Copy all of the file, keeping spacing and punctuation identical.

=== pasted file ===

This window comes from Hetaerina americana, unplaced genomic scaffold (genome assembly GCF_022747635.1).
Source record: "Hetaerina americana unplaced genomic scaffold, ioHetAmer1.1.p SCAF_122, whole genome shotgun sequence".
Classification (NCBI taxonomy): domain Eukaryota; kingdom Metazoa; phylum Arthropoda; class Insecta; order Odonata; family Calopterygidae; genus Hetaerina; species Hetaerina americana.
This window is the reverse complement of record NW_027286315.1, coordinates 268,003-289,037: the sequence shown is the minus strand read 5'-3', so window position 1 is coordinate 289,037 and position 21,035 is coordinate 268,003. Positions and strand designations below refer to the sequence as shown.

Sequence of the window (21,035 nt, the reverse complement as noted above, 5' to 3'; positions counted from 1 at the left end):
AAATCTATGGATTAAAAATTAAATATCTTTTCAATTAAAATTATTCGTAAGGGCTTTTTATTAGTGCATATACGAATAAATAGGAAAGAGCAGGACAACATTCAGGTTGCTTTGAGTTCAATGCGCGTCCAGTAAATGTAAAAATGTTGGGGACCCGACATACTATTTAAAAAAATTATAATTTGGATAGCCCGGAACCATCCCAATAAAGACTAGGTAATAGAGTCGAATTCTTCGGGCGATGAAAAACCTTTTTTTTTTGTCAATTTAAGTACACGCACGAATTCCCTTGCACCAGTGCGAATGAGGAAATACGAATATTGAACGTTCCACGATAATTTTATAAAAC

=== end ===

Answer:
This window comes from Hetaerina americana, unplaced genomic scaffold (genome assembly GCF_022747635.1).
Source record: "Hetaerina americana unplaced genomic scaffold, ioHetAmer1.1.p SCAF_122, whole genome shotgun sequence".
Classification (NCBI taxonomy): domain Eukaryota; kingdom Metazoa; phylum Arthropoda; class Insecta; order Odonata; family Calopterygidae; genus Hetaerina; species Hetaerina americana.
This window is the reverse complement of record NW_027286315.1, coordinates 268,003-289,037: the sequence shown is the minus strand read 5'-3', so window position 1 is coordinate 289,037 and position 21,035 is coordinate 268,003. Positions and strand designations below refer to the sequence as shown.

Sequence of the window (21,035 nt, the reverse complement as noted above, 5' to 3'; positions counted from 1 at the left end):
AAATCTATGGATTAAAAATTAAATATCTTTTCAATTAAAATTATTCGTAAGGGCTTTTTATTAGTGCATATACGAATAAATAGGAAAGAGCAGGACAACATTCAGGTTGCTTTGAGTTCAATGCGCGTCCAGTAAATGTAAAAATGTTGGGGACCCGACATACTATTTAAAAAAATTATAATTTGGATAGCCCGGAACCATCCCAATAAAGACTAGGTAATAGAGTCGAATTCTTCGGGCGATGAAAAACCTTTTTTTTTTGTCAATTTAAGTACACGCACGAATTCCCTTGCACCAGTGCGAATGAGGAAATACGAATATTGAACGTTCCACGATAATTTTATAAAAC